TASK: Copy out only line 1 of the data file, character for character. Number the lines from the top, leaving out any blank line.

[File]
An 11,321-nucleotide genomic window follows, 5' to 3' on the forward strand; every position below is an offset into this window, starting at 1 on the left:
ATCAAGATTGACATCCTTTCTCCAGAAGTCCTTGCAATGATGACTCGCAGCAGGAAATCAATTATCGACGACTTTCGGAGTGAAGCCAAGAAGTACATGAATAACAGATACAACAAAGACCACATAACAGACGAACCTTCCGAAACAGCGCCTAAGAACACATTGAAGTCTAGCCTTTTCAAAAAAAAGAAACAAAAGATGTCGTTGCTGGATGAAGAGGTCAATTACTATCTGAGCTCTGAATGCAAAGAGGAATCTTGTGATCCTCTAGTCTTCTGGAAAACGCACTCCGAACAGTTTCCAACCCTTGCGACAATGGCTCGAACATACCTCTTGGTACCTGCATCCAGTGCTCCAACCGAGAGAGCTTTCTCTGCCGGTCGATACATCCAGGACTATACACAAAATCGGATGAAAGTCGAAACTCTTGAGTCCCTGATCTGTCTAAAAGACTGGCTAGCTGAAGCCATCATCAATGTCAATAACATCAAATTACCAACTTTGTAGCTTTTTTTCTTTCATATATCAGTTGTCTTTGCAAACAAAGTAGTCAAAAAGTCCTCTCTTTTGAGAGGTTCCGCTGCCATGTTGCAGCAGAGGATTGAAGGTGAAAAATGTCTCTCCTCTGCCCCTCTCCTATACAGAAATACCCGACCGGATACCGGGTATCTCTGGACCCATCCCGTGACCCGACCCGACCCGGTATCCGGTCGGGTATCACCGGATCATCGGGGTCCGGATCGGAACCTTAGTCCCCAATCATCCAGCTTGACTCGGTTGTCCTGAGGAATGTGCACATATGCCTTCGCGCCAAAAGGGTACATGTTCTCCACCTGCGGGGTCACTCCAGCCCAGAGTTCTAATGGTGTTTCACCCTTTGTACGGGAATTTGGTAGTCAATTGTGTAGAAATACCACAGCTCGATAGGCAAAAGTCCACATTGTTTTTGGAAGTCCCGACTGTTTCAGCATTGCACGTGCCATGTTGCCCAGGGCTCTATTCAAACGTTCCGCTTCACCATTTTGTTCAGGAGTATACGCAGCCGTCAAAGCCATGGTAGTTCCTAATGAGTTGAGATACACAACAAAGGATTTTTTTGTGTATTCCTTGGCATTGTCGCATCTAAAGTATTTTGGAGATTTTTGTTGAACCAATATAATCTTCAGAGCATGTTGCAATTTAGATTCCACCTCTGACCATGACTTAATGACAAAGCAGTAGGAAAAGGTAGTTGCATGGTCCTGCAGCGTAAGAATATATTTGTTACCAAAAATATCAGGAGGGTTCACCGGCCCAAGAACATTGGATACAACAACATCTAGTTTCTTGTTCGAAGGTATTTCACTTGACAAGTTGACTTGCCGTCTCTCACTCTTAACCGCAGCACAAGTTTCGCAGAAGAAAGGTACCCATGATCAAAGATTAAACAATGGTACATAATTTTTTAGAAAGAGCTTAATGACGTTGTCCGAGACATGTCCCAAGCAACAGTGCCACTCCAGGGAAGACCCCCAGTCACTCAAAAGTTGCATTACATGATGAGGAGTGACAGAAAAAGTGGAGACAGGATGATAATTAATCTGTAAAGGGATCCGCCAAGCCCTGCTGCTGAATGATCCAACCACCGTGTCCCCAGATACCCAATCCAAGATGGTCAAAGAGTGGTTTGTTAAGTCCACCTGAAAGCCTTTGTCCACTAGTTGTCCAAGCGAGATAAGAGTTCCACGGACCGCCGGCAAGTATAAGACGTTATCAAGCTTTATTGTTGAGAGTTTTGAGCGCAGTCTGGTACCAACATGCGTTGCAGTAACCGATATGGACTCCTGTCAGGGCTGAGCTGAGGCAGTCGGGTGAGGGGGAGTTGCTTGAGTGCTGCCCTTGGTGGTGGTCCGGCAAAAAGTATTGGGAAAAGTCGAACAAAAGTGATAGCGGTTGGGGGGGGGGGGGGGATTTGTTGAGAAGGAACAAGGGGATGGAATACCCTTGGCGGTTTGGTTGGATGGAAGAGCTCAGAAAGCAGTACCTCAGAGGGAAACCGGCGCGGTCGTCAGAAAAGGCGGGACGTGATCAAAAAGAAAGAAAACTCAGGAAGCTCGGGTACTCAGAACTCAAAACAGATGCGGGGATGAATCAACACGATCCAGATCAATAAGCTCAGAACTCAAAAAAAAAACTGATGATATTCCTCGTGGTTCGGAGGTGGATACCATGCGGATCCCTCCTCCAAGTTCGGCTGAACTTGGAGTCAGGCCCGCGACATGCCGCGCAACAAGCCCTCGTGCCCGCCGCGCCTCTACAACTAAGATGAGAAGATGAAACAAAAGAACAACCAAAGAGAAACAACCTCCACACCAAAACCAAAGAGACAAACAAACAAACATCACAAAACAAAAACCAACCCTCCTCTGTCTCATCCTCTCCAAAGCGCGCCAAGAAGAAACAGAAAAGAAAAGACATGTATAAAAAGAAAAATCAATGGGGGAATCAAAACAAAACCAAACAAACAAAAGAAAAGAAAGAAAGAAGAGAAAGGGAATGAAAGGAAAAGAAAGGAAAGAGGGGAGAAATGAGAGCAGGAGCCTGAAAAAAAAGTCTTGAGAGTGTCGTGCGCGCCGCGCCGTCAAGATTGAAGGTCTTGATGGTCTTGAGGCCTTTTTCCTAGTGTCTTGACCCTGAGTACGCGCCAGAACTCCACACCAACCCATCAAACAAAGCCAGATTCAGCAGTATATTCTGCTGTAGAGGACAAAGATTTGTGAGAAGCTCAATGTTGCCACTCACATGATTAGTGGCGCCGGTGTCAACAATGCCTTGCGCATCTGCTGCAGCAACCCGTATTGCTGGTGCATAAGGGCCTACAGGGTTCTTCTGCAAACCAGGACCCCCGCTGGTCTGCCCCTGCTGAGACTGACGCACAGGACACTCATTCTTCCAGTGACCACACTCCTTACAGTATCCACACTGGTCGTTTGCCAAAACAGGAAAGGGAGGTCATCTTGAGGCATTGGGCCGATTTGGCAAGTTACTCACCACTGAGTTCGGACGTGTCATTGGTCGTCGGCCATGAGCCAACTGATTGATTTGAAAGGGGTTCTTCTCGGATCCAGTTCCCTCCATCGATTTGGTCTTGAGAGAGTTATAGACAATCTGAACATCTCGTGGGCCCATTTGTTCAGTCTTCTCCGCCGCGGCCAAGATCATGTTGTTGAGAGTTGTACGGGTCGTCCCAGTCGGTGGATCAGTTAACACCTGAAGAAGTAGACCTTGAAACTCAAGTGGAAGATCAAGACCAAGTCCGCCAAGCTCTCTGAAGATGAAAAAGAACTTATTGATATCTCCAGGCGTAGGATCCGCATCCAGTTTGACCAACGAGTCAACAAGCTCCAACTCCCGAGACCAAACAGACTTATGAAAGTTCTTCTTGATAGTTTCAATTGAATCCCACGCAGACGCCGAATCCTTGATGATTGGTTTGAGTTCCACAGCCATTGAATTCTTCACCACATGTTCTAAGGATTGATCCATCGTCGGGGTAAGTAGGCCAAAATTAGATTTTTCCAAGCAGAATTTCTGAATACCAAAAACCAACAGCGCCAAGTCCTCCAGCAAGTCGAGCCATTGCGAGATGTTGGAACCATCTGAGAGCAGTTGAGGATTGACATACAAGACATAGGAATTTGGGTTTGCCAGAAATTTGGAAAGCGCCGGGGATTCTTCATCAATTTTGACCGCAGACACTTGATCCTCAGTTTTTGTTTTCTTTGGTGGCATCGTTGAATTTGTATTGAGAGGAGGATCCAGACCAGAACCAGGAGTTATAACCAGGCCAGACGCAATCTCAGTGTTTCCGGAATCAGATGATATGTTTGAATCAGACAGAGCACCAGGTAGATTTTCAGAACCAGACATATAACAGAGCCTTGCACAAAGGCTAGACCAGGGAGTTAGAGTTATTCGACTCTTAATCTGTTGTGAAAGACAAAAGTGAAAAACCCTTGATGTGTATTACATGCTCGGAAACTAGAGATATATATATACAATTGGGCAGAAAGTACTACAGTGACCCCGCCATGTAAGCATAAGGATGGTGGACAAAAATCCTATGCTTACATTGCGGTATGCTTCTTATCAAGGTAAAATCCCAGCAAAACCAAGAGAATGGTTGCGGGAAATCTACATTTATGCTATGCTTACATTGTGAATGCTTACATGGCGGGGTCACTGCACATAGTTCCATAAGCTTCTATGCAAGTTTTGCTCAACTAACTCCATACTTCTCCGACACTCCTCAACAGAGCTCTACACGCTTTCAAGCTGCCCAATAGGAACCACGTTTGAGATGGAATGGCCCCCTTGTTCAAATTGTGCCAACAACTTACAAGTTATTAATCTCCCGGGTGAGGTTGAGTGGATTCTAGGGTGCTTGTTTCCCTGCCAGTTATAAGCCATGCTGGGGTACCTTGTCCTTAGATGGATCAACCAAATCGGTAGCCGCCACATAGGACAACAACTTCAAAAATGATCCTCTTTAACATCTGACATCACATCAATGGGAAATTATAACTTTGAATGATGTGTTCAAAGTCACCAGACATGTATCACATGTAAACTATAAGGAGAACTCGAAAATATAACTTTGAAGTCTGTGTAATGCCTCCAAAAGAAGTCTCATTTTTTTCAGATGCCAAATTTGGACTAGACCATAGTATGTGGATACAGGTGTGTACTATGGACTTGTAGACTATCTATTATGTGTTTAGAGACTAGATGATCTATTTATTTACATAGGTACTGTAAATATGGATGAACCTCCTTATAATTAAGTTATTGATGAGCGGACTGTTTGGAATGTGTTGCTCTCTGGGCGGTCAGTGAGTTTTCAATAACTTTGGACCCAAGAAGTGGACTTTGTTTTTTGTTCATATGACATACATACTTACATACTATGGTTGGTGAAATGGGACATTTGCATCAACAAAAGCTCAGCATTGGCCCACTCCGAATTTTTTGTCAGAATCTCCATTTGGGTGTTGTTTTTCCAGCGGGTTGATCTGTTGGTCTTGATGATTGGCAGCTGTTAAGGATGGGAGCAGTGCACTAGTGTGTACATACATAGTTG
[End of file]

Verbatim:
An 11,321-nucleotide genomic window follows, 5' to 3' on the forward strand; every position below is an offset into this window, starting at 1 on the left: